How to create a table of contents for your WordPress articles?

Do you need a table of contents on your WordPress website? When we talk about websites or landing pages, it is common to see long content, which requires much page-scrolling. Although a long structure is often relevant and unavoidable for some strategies, it compromises the website's accessibility.

Updated: March 30, 2021
how to create a table of contents in WordPress

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Increasing accessibility for some elements of your page is essential to improve the user experience. The good news is that there is an HMTL resource that allows you to create a table of contents in WordPress by bookmarking certain page positions.

The HTML bookmarks help readers to jump to specific parts of a website, making the navigation easier for visitors. These marks are a kind of links (or anchors) that, when clicked, scroll the user’s page to a specific point.

In this article, we created a small tutorial with the best options for creating content tables. It’ll be even easier if your website is WordPress platform-based. There is a plugin that automatically creates a list of links towards each on-page subtitle.

Let’s go? We’ll see:

How to manually create a table of contents in WordPress

If you have a specific objective and want to make a table for a single blog post, you can create it manually. You must follow two simple steps that we explain below.

First, you need to create the list of links (or anchors) with all the subtitles you want to list:

<a name=”Anchorname”>a named anchor</a>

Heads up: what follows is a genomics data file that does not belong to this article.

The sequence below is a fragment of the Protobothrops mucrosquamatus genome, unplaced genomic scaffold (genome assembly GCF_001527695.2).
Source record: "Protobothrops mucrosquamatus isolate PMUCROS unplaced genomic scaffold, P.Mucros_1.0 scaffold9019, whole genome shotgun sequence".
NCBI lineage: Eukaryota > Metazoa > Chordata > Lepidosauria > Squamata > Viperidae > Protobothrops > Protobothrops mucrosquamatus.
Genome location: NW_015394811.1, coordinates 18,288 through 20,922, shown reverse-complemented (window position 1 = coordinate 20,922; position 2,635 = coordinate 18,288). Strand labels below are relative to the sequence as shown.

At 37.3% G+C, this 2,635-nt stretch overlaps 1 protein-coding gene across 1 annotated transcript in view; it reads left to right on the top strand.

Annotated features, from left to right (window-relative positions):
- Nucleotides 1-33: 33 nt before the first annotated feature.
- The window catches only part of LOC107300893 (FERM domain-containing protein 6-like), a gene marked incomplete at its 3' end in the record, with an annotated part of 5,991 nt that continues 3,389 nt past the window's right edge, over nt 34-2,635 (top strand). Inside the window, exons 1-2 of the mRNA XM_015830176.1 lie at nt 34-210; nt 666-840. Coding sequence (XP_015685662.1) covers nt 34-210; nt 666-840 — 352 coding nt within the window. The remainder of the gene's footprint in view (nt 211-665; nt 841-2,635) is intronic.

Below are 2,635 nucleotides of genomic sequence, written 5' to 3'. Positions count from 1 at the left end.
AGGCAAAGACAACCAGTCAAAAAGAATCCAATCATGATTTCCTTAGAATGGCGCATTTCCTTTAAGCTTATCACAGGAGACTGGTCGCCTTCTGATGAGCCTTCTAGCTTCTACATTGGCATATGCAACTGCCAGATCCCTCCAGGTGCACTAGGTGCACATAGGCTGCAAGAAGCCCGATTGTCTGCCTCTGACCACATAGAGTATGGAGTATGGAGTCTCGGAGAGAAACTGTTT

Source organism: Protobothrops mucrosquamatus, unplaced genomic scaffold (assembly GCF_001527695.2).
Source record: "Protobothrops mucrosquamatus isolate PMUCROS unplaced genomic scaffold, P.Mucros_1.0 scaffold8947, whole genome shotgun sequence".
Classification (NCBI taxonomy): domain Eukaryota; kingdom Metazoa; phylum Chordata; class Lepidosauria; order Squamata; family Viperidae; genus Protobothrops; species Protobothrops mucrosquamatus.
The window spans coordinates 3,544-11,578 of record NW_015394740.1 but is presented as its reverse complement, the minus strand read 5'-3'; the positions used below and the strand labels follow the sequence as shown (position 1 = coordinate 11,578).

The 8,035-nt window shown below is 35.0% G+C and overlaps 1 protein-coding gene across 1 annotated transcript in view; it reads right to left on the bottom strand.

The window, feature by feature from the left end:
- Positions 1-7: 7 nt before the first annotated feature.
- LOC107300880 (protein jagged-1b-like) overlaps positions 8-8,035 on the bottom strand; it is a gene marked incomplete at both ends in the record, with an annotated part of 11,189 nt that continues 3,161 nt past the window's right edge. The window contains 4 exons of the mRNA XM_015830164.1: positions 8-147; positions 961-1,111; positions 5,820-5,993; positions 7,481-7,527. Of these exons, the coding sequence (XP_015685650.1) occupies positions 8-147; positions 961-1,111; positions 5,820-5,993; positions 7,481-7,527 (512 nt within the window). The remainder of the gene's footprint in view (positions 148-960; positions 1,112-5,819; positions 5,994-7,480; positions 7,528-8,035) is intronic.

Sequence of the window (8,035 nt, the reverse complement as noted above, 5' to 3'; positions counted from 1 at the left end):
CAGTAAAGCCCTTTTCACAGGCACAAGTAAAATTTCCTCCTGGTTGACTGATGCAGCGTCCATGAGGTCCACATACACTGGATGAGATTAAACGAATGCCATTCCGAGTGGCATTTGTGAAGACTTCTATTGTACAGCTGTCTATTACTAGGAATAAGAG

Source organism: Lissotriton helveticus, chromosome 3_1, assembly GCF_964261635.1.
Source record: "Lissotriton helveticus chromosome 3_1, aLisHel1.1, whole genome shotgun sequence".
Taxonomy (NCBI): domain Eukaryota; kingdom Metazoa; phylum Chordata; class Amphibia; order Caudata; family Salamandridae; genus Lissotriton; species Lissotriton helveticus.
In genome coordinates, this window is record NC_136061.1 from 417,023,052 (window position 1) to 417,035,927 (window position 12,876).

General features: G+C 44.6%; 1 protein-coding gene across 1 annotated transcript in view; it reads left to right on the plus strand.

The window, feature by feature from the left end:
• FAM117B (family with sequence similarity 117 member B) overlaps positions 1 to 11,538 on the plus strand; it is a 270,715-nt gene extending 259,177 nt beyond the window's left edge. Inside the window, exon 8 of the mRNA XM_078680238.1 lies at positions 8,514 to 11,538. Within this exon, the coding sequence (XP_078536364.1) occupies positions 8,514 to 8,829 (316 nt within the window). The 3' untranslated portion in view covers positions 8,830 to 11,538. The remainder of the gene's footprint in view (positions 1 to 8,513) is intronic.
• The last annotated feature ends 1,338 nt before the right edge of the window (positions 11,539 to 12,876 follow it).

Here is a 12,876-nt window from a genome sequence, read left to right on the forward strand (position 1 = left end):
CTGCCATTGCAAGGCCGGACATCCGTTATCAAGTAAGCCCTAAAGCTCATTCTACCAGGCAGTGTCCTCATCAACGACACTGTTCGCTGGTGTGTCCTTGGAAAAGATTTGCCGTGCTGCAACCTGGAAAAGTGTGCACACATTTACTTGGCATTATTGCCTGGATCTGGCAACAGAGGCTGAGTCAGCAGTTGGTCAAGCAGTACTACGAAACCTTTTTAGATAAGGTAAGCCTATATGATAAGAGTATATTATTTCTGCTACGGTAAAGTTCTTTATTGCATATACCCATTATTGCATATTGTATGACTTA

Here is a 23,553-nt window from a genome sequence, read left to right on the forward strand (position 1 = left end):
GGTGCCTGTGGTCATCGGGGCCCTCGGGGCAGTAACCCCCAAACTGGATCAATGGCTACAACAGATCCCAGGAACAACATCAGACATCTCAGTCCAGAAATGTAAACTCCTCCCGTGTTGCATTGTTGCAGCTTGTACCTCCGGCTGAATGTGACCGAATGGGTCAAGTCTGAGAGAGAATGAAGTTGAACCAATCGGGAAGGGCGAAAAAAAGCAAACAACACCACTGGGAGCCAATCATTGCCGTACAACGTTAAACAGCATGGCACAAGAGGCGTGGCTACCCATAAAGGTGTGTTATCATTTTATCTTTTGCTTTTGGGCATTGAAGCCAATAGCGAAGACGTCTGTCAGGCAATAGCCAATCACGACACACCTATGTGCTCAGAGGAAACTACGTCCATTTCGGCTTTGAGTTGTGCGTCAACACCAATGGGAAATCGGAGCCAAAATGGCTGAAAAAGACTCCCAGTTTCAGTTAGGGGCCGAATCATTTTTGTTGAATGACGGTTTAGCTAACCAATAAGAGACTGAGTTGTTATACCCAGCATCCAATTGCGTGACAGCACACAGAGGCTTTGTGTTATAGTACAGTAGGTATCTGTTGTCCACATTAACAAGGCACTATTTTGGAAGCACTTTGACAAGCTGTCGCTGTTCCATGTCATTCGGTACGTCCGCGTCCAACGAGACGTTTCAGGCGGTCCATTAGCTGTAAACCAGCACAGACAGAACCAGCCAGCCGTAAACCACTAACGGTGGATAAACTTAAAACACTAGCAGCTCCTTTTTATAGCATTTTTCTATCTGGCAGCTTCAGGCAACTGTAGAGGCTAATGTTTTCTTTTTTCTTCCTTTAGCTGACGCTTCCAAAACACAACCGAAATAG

In this case, we define #anchor_name as an id. This id must be unique, preceded by a hashtag (#) and without spaces or special characters in it. You can only introduce numbers, regular characters, as well as underline (_) and dash (-) symbols in it.

Then, insert the code that will mark the point on the page to redirect the user by clicking it:

<a id=”Anchorname”></a>

The anchor title

In this section, you don’t need to use a hashtag (#). The id previously set appears automatically.

Ready! Your table of contents in WordPress is already working! Make sure that you’ll do the same process for each new subtitle. For example, if your blog post has three subtitles, the table of contents must have the following composition:

<a href=”#introduction”>Introduction</a>
<a href=”#chapter_1″>Chapter 1</a>
<a href=”#conclusion”>Conclusion</a>

Throughout its content, calls to each section will appear as follows:

<a id=”introduction”></a>

<a id=”chapter_1″></a>
Chapter 1

<a id=”conclusion”></a>

You can combine these links with H2 headings, for example. In this case, the code would look like this:

<h2><a name=”introduction”></a>

<h2><a name=”chapter_1″></a>
Chapter 1</h2>

<h2><a name=”conclusion”></a>

How to use a WordPress plugin to create a table of contents?

Some sites such as Wikipedia use an automated table of contents to facilitate the page configuration. By activating H2, H3, H4, H5 and H6 subtitles, the Wiki page system creates a table of contents automatically.

Table of contents or index

There is also a WordPress plugin, named Table of Contents Plus. It automatically creates a table of contents on your website.

After installing and activating the Table of Contents Plus plugin, your blog post will label automatically. You also can personalize your classification, as shown below:

How to use the anchor source for external linking

Now that you have a table of contents in WordPress, use the new resource to help users to find your specific content sections.

For example, in our content “How to do powerful SEO when using a website builder?” we have the following URL:

On this page, we have an index, and the last subtitle is named “Website builder SEO checklist”, which uses id #5. You can create a direct link by using a slash (/) at the end of the URL, followed by a hashtag (#) and id. This would be the final result:

Do you have any questions? Write it down in our comments section!


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